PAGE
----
P.S.: The bug can be used with a Safari or other remote vector to install an EFI rootkit without physical access. The only requirement is that a suspended happened in the current session. I haven’t researched but you could probably force the suspend and trigger this, all remotely. That’s pretty epic ownage ;-).

71 thoughts on “The Empire Strikes Back Apple – how your Mac firmware security is completely broken

  1. I felt a great disturbance in the Force, as if millions of voices suddenly cried out in terror and were suddenly silenced. I fear something terrible has happened.

    1. What is frustrating is that this is only tested and documented, and blogged, and noticied and advertised when it works against Apple.

      When it’s a random PC vendor? Nevermind…

      1. Well that is not true.
        Corey and a few ex-Mitre guys just founded a company to continue their firmware work post Mitre.
        They are making a lot of noise regarding BIOS firmware and all its vulnerabilities.

        And a random PC vendor isn’t the world’s biggest public company 😉

  2. When you’ve got an 11-figure bank account and uncountable legions of iZombies, little things like epic security holes don’t amount to much. Maybe if the bug caused Satan to arise and destroy the Earth… but even then I’d have my doubts.

  3. Hi,

    flashrom maintainer here… indeed, the bus pirate is one of the slowest external programmers flashrom supports, but there is a number of others, including AVR-based ones with a similar protocol (named serprog) like what Trammel implemented. It was also implemented on ARM providing a 36MHz SPI clock. Other SPI-capable programmers include the BeagleBone Black, RaspberryPi and all other Linux-based devices with a spidev driver… Apparently our PR is not good enough, since Trammel missed and the author of this article missed all of that. :/

    1. Hi,

      Your PR is definitely bad. I know flashrom’s programmers page. It wasn’t clear at the time and still not at least to me what I can use and how I can use it.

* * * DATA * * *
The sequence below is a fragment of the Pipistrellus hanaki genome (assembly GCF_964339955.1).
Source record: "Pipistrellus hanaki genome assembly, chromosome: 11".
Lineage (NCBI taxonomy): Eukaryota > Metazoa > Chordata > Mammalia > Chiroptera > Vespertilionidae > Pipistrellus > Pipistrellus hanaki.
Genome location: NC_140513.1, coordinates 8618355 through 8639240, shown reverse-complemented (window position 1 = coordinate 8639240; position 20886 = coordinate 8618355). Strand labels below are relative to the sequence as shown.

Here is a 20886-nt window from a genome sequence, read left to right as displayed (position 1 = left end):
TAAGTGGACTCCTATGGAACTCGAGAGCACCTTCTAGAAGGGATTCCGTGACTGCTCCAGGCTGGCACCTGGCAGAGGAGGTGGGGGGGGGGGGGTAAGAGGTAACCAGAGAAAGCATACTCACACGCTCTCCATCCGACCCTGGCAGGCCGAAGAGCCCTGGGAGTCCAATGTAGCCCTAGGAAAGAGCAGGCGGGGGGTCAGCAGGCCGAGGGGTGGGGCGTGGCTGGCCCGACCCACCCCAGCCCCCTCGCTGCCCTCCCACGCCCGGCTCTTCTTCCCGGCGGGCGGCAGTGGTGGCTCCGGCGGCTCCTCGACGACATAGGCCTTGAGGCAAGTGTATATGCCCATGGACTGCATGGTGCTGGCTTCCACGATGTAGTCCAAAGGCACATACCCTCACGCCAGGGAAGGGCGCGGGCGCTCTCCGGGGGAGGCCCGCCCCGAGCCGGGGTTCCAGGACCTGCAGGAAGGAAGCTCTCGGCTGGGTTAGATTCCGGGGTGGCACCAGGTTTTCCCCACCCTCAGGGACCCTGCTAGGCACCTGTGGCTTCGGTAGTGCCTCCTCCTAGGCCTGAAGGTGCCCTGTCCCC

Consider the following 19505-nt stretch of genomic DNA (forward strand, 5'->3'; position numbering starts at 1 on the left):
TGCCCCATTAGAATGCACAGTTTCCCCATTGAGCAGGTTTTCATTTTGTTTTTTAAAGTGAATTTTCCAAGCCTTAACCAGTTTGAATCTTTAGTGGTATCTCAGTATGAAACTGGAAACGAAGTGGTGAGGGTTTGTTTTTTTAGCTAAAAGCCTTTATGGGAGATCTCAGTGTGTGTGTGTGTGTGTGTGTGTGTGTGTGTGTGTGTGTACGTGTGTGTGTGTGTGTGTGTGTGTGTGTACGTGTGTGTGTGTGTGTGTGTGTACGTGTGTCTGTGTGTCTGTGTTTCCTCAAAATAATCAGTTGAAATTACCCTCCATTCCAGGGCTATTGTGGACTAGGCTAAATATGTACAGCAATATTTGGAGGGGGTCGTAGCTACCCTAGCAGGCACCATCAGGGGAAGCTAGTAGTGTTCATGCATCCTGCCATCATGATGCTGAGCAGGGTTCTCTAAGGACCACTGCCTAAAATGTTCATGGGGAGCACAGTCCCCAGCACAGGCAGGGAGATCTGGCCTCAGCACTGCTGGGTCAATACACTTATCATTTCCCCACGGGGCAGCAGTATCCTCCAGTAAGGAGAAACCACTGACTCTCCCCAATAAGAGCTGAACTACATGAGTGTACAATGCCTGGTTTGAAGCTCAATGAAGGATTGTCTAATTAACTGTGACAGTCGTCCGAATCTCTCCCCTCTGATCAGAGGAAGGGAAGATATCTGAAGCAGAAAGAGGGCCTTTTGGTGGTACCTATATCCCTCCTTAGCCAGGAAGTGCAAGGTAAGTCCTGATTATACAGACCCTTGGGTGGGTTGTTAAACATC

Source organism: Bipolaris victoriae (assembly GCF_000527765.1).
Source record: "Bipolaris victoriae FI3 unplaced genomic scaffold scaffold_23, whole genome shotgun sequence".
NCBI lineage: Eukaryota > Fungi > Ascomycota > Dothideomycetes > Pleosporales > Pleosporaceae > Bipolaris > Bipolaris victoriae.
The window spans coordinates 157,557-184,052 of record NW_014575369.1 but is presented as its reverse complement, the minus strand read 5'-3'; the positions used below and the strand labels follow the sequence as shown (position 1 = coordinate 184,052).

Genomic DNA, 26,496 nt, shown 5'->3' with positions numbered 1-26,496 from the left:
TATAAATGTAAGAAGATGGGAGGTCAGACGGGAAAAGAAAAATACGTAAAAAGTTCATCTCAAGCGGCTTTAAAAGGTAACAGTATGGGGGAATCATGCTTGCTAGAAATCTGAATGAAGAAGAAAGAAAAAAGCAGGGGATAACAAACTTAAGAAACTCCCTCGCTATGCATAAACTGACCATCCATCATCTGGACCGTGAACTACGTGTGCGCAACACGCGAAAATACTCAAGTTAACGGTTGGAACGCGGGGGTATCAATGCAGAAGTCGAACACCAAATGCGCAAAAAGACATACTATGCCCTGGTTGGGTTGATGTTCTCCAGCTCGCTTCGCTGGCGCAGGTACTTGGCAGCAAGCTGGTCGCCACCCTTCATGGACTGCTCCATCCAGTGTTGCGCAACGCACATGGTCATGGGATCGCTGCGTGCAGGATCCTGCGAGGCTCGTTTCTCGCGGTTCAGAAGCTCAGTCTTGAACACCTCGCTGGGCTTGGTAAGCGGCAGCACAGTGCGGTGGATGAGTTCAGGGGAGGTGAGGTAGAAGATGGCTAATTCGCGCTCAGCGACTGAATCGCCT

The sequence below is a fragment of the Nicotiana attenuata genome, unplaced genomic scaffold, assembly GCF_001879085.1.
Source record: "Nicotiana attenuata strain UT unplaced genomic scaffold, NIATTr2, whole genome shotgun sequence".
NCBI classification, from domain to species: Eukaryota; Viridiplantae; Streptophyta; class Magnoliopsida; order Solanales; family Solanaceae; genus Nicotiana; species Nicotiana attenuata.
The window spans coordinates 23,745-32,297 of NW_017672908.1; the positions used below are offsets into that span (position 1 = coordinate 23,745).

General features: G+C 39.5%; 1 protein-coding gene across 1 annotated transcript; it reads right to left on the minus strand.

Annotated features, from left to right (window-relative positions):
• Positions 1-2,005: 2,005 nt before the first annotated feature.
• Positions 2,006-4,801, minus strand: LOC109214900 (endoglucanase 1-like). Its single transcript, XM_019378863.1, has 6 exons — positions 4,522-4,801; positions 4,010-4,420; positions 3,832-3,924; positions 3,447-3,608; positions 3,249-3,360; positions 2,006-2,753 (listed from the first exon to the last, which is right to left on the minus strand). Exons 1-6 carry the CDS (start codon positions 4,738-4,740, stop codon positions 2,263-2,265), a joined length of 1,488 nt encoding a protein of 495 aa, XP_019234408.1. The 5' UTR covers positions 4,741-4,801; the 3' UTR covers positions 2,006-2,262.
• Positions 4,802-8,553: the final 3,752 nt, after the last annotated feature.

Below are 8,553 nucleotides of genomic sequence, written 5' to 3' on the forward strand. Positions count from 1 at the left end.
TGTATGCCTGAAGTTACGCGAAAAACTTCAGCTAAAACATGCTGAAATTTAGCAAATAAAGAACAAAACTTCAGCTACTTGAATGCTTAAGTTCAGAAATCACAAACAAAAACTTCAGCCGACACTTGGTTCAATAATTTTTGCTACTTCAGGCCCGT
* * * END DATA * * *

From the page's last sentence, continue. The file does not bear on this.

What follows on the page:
Trammell stuff is pretty straight to the point and just works. Bus Pirate also had good documentation at the time so that was the reason why I started with it (and a friend having one).

  4. Works on MBP9,1
    Deep sleep is not affected. One may want to setup a short deep sleep delay as a workaround.

    1. Could you please tell me the Intel chipset version? It’s right on the beginning of flashrom output.

  5. This is all pretty technical. Are my Mac and MacBook Air vulnerable from hackers out side my network? Are my router and firewall protecting my Mac’s from this exploid? Does the hacker have acces to the same network I am using?

    1. It’s easy. If your computer is connected to the internet, you browse websites, run applications downloaded from the internet then yes, you are potentially vulnerable to this and all other attacks there are out there.

      Solution, disconnect the computer from the internet and go read a book.

  6. Hi! Thanks for this awesome research work! I just tested flashrom on a Macbook Pro 5,1 (2008 Unibody with nVidia chipset) and it doesn’t seem affected (or if it is, flashrom can’t give information about it) . Here’s the log dump :

    Found chipset “NVIDIA MCP79” with PCI ID 10de:0aae.
    This chipset is marked as untested. If you are using an up-to-date version
    of flashrom *and* were (not) able to successfully update your firmware with it,
    then please email a report to including a verbose (-V) log.
    Thank you!
    Enabling flash write… This chipset is not really supported yet. Guesswork…

    There was no “read-write” string in the rest of the log stream.
    The biggest mistake Apple did here is keeping DirectHW.kext in their whitelist. It really looks like a developer mistake to me. I hope they’ll fix it soon!

    1. Your log dump is incomplete so I can’t understand if it’s vulnerable or not.
      Flashrom warnings are usually not a big problem.

      DirectHW.kext is not a problem. Kernel code signatures are easy to bypass and don’t pose any problem for this attack.
      It’s just a nice thing to have DirectHW.kext whitelisted, not a big deal.

      1. DirectHW.kext got blacklisted in El Capitan. Not sure if there’s a workaround for that, or how to see if your EFI got owned prior to updating to El Cap..

        1. Compile your own, get a kernel certificate.
          And the only way to reliable dump is via hardware, software can be easily hijacked by a rootkit.